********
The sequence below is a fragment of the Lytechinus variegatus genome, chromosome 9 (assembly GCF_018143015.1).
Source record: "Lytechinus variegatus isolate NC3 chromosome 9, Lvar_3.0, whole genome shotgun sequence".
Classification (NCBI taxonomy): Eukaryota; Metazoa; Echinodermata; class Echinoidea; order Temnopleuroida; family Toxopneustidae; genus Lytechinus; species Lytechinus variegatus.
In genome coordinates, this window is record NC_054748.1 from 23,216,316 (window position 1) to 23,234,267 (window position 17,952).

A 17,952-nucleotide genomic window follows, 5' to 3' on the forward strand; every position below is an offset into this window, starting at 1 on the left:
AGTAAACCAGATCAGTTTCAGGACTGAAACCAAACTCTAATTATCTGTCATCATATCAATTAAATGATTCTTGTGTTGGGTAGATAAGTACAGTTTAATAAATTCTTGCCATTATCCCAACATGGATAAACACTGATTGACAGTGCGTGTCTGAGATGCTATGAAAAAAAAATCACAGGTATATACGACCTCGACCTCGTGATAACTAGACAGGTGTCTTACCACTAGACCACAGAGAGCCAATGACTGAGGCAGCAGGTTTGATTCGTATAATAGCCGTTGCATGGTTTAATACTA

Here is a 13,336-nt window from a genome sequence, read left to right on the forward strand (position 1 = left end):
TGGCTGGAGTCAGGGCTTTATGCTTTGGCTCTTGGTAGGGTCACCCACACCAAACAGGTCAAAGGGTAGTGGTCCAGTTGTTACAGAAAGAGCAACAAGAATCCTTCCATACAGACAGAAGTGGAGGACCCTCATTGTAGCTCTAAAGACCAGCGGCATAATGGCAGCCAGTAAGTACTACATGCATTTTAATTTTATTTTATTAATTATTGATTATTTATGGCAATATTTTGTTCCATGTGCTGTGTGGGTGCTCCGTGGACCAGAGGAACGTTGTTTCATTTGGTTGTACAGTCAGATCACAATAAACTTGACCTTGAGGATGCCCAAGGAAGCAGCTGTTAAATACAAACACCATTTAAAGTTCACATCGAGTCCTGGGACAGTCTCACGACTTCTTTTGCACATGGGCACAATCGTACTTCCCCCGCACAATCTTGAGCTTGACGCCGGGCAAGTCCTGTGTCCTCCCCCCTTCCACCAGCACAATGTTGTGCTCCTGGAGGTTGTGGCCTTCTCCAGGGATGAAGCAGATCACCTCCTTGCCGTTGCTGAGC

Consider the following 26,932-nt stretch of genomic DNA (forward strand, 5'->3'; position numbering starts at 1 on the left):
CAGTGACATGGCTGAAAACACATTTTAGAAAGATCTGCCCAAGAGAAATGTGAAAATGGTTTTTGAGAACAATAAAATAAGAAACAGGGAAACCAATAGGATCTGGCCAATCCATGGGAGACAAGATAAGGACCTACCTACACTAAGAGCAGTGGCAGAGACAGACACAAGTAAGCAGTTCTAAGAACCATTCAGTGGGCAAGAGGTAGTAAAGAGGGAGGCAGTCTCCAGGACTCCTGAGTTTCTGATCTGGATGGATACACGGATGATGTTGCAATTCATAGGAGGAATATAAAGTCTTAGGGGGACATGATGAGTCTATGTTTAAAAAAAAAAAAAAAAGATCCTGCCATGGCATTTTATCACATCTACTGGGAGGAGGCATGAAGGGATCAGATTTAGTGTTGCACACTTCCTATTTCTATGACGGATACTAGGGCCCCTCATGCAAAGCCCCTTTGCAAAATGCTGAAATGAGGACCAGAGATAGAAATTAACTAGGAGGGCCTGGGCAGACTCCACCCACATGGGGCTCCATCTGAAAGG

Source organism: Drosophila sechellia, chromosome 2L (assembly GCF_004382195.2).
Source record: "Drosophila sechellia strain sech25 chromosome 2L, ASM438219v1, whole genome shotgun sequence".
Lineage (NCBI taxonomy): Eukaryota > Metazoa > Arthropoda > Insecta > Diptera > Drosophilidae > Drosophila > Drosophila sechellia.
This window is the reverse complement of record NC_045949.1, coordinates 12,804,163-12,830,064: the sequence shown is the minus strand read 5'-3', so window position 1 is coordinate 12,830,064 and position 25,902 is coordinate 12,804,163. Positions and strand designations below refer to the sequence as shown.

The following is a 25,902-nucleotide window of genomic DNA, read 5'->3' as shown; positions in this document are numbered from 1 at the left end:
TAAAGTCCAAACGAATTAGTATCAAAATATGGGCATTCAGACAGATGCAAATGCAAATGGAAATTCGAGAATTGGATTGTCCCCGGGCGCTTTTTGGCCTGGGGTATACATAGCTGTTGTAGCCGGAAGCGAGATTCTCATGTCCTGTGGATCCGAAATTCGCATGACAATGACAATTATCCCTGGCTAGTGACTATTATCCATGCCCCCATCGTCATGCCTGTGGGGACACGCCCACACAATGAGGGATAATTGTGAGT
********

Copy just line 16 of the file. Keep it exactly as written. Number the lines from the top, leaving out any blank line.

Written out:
TAAAGTCCAAACGAATTAGTATCAAAATATGGGCATTCAGACAGATGCAAATGCAAATGGAAATTCGAGAATTGGATTGTCCCCGGGCGCTTTTTGGCCTGGGGTATACATAGCTGTTGTAGCCGGAAGCGAGATTCTCATGTCCTGTGGATCCGAAATTCGCATGACAATGACAATTATCCCTGGCTAGTGACTATTATCCATGCCCCCATCGTCATGCCTGTGGGGACACGCCCACACAATGAGGGATAATTGTGAGT